The best way to feel good about living by your own values is to reward yourself for doing so by treating yourself well and doing one act of kindness every day, just for you. Even if it's playing a favourite song, or drinking coffee from your own special cup, no matter how small the reward, you are telling yourself that YOU matter. If you can afford to buy yourself a treat now and then do so, just as long as you don't end up overspending to comfort yourself. I'm sure you know all this, but I don't want anyone to develop a shopping addiction to compensate for the lack of care and attention that partners of PAs have lacked for so long. We are vulnerable too!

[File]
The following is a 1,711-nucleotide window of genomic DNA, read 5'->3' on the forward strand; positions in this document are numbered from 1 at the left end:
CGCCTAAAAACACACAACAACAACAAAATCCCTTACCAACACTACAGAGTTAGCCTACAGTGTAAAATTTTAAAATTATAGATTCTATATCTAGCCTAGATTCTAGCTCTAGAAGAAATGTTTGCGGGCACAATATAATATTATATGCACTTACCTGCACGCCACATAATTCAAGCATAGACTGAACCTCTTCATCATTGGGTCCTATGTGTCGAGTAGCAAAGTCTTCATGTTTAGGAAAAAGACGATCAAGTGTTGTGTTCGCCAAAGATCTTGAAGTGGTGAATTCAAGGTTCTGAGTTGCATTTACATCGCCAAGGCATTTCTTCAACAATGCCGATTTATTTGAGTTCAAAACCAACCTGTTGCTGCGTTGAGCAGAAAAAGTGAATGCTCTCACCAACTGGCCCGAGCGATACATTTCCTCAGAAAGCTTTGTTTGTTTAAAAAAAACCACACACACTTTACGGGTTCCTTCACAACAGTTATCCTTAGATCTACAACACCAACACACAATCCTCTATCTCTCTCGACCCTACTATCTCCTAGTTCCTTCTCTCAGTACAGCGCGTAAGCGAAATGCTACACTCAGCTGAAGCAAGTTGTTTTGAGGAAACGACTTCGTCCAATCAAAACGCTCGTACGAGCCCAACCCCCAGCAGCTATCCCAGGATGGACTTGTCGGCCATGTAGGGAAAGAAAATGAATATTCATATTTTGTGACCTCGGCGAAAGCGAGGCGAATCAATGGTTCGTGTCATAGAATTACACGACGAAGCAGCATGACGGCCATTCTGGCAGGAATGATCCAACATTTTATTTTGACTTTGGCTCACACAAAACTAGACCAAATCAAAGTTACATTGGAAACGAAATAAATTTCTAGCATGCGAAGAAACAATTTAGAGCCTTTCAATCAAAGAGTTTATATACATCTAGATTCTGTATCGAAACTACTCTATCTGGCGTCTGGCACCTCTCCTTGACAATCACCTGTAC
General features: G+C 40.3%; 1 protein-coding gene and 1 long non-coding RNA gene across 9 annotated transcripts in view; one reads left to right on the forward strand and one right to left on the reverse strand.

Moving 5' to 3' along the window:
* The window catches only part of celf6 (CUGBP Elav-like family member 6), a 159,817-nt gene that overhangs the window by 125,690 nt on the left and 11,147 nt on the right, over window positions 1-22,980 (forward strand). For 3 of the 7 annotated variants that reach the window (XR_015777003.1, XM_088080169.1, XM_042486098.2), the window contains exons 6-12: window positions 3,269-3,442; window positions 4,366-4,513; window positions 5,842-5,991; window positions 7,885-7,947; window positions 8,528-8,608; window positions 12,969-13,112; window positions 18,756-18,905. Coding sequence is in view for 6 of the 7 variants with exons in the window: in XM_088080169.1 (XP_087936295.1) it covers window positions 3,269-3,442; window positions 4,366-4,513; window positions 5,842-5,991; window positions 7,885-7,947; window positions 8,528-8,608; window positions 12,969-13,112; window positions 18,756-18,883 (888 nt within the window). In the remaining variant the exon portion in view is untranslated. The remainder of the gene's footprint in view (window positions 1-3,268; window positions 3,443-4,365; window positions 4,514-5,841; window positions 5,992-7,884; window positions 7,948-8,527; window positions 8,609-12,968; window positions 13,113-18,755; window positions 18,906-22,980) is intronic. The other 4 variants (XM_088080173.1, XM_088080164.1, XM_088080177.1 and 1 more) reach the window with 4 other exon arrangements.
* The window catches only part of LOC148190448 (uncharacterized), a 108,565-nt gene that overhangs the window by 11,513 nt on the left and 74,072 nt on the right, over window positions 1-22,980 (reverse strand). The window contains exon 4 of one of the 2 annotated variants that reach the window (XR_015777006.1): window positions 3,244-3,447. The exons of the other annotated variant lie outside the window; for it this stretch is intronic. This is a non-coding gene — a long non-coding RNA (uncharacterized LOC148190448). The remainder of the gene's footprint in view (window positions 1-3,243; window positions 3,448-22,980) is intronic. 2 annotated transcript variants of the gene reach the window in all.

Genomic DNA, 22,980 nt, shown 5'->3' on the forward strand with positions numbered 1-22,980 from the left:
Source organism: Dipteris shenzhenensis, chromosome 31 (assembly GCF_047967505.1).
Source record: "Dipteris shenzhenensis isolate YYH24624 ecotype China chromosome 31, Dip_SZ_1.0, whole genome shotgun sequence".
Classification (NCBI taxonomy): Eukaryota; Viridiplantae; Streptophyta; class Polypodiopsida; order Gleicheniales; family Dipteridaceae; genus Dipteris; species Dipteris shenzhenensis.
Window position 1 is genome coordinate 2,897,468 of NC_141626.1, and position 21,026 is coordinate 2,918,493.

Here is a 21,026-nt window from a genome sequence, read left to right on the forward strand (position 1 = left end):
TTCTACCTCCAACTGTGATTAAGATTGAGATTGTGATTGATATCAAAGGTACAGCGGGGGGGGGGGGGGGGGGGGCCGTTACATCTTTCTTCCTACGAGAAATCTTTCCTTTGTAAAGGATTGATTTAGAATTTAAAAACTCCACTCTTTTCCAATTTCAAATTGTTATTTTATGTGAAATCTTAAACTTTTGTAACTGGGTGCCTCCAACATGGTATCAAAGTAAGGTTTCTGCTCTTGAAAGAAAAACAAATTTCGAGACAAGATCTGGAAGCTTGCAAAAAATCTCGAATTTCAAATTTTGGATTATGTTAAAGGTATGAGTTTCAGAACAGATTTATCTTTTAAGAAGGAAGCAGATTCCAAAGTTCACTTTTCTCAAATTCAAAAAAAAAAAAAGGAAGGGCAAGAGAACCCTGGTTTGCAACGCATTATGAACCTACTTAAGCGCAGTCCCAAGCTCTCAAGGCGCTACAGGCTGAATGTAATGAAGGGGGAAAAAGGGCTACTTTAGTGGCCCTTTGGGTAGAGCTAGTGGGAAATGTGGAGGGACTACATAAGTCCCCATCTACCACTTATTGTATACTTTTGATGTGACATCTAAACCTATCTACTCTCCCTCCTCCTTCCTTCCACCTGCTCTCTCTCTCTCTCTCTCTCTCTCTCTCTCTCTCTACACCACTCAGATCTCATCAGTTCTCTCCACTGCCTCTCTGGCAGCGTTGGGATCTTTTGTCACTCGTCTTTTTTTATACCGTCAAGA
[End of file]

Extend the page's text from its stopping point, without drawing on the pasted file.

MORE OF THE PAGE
I think you've made a great start. I know you're in the early stages of recovery and it IS difficult. Very difficult. But you're doing well so keep it going.

His porn addiction: you didn't cause it - you can't control it - you can't cure it